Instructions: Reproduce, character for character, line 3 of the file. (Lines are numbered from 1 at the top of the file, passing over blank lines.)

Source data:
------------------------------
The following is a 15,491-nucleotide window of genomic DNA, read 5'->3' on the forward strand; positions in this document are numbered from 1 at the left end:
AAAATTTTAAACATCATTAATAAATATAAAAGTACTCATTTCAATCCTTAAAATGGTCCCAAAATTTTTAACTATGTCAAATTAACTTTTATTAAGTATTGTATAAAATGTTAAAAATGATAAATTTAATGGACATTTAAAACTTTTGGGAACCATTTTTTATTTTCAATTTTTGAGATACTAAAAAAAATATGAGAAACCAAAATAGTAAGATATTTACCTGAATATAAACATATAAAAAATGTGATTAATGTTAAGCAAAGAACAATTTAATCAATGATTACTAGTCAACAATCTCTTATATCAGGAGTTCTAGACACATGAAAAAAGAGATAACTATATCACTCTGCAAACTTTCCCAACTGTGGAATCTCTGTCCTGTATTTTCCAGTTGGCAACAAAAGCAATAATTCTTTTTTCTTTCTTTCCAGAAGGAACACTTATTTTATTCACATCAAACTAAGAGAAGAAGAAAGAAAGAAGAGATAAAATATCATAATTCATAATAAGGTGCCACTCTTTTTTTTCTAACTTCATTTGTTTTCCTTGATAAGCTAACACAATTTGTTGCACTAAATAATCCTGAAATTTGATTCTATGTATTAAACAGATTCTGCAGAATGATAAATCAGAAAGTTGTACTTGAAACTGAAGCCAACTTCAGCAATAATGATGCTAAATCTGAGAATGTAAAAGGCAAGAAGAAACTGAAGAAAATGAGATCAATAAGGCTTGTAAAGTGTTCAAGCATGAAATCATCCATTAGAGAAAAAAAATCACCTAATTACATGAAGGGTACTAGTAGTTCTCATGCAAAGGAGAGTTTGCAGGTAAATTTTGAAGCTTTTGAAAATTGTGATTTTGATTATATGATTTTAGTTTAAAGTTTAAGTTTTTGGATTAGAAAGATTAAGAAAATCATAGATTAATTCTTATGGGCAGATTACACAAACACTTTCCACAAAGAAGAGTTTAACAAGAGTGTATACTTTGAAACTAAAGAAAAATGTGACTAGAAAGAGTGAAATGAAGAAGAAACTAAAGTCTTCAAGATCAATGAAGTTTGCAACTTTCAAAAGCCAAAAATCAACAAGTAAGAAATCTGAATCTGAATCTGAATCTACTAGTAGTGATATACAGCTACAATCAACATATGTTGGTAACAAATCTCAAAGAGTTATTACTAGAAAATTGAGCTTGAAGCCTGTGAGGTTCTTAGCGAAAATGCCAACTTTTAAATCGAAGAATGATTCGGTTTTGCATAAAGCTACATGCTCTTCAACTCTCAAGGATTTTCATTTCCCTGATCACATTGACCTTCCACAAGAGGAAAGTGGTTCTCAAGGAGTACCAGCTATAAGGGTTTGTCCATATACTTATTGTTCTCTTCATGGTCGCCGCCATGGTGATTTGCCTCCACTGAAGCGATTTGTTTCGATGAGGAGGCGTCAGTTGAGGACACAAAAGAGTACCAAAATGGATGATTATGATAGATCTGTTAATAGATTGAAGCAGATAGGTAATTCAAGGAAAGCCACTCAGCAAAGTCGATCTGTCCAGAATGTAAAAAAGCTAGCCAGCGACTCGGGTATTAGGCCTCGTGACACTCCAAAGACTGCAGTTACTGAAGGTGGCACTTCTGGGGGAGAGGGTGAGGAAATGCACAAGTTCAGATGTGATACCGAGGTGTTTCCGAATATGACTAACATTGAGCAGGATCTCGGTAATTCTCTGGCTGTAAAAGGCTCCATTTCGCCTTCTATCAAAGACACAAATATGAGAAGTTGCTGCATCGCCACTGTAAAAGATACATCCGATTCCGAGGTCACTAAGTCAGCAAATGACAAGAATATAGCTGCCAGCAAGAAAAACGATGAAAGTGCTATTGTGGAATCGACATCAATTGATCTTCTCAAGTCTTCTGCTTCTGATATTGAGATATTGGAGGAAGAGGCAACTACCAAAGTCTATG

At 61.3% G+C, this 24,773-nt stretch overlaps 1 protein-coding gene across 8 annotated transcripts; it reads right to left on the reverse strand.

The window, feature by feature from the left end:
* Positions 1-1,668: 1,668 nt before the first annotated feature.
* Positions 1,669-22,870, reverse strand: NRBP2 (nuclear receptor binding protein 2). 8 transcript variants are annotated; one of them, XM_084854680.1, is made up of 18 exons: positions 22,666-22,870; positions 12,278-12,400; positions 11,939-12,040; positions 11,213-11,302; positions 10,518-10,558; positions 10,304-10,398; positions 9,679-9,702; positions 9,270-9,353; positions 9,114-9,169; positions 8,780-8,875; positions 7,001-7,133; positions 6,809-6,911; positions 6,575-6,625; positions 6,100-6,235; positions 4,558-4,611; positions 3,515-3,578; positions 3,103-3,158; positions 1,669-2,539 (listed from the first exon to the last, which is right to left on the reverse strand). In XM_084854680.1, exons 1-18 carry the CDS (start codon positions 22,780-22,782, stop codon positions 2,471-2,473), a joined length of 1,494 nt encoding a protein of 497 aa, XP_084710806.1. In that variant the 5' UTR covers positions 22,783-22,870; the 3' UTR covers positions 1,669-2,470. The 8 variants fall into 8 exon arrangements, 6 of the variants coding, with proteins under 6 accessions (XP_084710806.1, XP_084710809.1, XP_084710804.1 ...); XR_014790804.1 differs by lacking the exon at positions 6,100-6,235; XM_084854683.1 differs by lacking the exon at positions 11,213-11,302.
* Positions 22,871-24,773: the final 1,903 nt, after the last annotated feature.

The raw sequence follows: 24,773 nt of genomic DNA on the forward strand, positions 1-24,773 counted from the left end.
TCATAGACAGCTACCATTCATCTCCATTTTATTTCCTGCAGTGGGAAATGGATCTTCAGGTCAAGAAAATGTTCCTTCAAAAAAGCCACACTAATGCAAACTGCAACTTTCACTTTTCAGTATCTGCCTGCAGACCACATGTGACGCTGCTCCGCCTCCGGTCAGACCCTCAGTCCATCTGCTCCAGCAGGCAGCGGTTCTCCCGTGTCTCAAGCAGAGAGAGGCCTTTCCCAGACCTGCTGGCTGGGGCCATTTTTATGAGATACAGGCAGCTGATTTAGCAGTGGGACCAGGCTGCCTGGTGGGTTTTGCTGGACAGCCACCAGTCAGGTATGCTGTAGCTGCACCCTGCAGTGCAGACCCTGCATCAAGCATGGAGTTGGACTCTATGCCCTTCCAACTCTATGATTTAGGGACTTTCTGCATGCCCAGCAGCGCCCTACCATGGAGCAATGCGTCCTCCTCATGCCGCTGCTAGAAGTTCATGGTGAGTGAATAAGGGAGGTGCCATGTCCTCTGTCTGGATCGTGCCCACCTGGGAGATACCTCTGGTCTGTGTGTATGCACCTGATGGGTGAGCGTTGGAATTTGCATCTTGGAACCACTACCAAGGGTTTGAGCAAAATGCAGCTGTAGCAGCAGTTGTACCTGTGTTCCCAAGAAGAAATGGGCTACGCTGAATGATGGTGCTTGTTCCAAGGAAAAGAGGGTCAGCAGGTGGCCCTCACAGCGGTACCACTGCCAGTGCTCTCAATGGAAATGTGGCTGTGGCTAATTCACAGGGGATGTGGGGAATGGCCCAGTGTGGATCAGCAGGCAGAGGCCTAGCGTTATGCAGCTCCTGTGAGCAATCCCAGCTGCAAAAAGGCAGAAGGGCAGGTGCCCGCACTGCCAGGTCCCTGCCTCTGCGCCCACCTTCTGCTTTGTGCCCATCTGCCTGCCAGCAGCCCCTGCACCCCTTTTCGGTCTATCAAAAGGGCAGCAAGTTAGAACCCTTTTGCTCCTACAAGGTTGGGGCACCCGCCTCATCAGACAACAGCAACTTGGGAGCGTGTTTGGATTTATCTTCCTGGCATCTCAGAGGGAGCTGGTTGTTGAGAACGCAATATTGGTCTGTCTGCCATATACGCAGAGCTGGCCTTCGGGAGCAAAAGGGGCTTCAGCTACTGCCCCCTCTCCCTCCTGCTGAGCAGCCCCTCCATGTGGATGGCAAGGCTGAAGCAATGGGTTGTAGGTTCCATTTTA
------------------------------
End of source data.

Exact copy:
At 61.3% G+C, this 24,773-nt stretch overlaps 1 protein-coding gene across 8 annotated transcripts; it reads right to left on the reverse strand.